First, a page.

"Yes. Closed," I say. On the index card, I shade a circular cavity in the body's chest.

"Visualize the following. You are sitting at your kitchen table, depressed. You are depressed because you suffer from impotency. This impotency is due to your feelings of inadequacy over the extremely small size of your penis. The last woman you slept with, many many years ago, laughed at you. Her words, retractable pencil dick, haunt you still. But last week, you saw in the sports page, an advertisement for penile enlargement. Free thirty minute consultation, said the advertisement. This intrigued you. You visited the clinic. The doctor was a man your age, very friendly. He talked about sports, putting you at ease. He told you that penile enlargement is nothing to be ashamed of, that he himself has undergone the procedure. He would show you himself, but under the circumstances, well, you know. The doctor examined you and declared you an excellent prospect. He showed you a brochure. The implant is custom designed from a jet age plastic originally developed for the space program. It is a winning example of 'technology spin-off,' that is, federally funded technology which works its way into society and helps taxpayers in ways that were never envisioned. I'll take it, you said, writing a check for thousands of dollars. Your implant is injection molded and filament wound at a manufacturing facility in Indiana. The factory promised to mail your implant to the clinic, in about two weeks. They will call you as soon as it arrives. You've been waiting for two weeks. You can't sleep and your mind wanders at work. My God, you're such a loser. And today's the day they said they would call. Your custom made implant just arrived, you imagine them saying, come on down! Happy days are here again! But it's late in the afternoon, and they haven't called. You panic. What if the factory couldn't accommodate your specifications? What if the company went out of business? What if there was a fire at the plant in Indiana, and your implant, shiny and gleaming in its majestic protuberance, has shriveled and blackened in the inferno? And then! And then! The telephone rings! Could it be? It must be! Your heart pounds. You have to answer it, immediately. Go ahead -- answer it!"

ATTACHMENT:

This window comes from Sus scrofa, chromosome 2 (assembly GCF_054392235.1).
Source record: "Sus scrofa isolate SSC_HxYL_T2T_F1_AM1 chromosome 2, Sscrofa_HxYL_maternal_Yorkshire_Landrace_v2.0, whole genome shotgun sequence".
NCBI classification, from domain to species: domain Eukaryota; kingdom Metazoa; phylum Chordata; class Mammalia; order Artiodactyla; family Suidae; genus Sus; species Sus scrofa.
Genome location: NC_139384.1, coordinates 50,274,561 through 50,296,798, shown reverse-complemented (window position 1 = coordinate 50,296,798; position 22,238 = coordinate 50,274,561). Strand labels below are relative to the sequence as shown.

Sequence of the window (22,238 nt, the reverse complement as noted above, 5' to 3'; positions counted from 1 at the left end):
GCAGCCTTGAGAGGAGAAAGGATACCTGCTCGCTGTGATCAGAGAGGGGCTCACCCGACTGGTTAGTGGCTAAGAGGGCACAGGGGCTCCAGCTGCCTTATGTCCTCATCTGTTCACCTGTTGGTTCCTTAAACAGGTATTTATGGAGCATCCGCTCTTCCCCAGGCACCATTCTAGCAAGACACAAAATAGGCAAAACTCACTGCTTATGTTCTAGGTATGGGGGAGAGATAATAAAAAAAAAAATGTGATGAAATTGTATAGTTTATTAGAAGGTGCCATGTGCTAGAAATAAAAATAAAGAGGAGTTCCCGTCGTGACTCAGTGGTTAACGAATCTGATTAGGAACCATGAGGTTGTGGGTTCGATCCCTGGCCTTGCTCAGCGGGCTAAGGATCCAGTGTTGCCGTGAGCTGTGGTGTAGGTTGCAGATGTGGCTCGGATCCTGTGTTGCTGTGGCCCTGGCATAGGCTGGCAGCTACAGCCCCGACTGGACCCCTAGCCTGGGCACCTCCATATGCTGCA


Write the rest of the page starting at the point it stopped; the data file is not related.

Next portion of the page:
"Hello?" I say.

"Hello, there! My name is Doctor Jordan Brillo. I am a doctor of philanthropy and I'm asking for donations to help poor little sick little children. Some of these kids, oh my God, they're so adorable and so sick and it is only through your generous donation that they will get well. I hope I'm not interrupting anything?"